Lyakhivtsi Jewish Cemetery

Cemetery Information

Site address
From the eastern outskirts of the village Chertizh, coming from the Church of Michael the Archangel, proceed south for 140 metres. Turn east and continue for another 100 metres, then go along the path past house 43/46 in the same direction.
GPS coordinates
48.55833, 22.49090
Perimeter length
213 metres
Is the cemetery demolished
Type and height of existing fence
The cemetery is surrounded by a concrete fence, constructed by ESJF in August 2017.
Preservation condition
Fenced and protected Jewish cemetery
General site condition
This is a fenced and well-maintained Jewish cemetery.
Number of existing gravestones
Date of oldest tombstone
Date of newest tombstone
Urgency of erecting a fence
Fence is not needed
Land ownership
Property of local community
Preserved construction on site
Drone surveys

Historical overview

Presumably, the Jewish cemetery in Lyakhivtsi was established in the 19th century, although the oldest preserved gravestone dates only to 1908. The cemetery was used until WWII.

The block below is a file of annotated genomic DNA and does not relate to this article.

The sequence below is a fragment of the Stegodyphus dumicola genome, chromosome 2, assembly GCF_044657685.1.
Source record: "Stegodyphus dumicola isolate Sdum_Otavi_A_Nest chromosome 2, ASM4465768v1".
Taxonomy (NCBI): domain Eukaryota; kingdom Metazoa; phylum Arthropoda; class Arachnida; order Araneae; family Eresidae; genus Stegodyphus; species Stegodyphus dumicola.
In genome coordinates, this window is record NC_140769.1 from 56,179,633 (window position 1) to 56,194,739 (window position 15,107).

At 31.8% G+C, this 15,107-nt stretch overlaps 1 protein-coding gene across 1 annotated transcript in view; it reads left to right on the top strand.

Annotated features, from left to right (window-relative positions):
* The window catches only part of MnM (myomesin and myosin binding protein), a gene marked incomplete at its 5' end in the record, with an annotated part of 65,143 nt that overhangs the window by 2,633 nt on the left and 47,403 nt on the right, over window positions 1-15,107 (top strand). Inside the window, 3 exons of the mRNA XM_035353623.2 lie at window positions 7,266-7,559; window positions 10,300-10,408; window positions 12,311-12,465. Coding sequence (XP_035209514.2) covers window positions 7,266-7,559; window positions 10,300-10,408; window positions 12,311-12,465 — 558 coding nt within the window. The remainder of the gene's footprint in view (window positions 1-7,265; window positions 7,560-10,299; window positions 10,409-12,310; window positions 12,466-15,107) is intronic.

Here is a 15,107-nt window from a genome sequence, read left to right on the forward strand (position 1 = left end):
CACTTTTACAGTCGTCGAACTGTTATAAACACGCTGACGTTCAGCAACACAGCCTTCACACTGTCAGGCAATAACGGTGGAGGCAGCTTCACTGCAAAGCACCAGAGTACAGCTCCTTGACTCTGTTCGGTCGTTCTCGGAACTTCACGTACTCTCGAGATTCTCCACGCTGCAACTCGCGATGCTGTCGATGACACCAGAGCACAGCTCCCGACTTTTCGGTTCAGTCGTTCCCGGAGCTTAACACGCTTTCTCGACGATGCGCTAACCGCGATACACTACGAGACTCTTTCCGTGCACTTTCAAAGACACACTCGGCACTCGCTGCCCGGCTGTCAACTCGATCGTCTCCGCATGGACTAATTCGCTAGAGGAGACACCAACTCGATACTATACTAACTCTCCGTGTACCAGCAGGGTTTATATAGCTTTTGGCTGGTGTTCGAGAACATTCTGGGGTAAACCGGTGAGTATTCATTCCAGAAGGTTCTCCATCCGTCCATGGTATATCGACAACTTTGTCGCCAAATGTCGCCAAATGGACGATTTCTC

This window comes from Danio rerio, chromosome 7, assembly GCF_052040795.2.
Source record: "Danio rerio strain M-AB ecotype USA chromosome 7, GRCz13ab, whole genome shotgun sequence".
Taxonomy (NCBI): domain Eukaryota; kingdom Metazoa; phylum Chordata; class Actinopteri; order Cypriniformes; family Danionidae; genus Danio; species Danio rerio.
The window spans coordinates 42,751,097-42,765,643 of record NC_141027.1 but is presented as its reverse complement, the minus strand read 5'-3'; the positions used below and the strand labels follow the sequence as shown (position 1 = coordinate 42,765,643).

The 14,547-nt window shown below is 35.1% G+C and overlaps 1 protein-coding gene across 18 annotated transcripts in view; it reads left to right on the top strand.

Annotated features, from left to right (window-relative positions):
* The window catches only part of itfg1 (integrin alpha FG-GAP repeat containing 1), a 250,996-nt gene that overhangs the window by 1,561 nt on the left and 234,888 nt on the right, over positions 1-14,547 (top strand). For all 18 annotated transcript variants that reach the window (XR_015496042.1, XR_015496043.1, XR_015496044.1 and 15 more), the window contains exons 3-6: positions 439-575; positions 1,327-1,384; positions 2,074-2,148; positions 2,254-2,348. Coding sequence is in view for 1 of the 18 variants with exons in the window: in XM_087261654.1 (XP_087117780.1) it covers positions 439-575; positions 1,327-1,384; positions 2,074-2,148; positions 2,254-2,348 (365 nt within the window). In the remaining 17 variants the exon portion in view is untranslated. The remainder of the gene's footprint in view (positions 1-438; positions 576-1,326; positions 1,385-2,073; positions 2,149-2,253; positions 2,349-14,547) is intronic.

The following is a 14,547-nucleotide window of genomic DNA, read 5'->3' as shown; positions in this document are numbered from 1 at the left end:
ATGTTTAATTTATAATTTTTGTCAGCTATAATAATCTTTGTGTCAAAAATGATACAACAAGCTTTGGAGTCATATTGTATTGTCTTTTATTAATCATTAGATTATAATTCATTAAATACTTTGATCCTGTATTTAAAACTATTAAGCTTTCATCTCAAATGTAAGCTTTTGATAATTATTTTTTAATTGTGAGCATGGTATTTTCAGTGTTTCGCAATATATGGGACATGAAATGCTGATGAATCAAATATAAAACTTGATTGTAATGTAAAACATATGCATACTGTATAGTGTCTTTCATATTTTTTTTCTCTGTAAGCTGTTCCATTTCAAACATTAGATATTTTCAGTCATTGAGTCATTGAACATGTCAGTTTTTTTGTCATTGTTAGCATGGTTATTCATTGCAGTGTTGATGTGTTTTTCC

Jews are believed to have arrived in the area of Lyakhivtsi in the late 18th century. In 1880, there were 102 Jews living in the town. In 1910, the Jewish population numbered 52, and by 1921, during the Czechoslovakian period, the Jewish population had decreased to 45. In 1930, the population numbered 34 individuals. Hungarians arrived in Lyakhivtsi in March 1939, with the consequence that the Jews were persecuted and forced out of their occupations. There were 33 Jews living in Lyakhivtsi in 1941. Some Jews were drafted into forced labour battalions. Others were sent to the Eastern front, where most perished. Some Jews without Hungarian citizenship were expelled to Kamenets-Podolski in Nazi-occupied Ukrainian territory and murdered. The remaining Jews of Lyakhivtsi were deported to Auschwitz in late May 1944. No Jews live in the town today.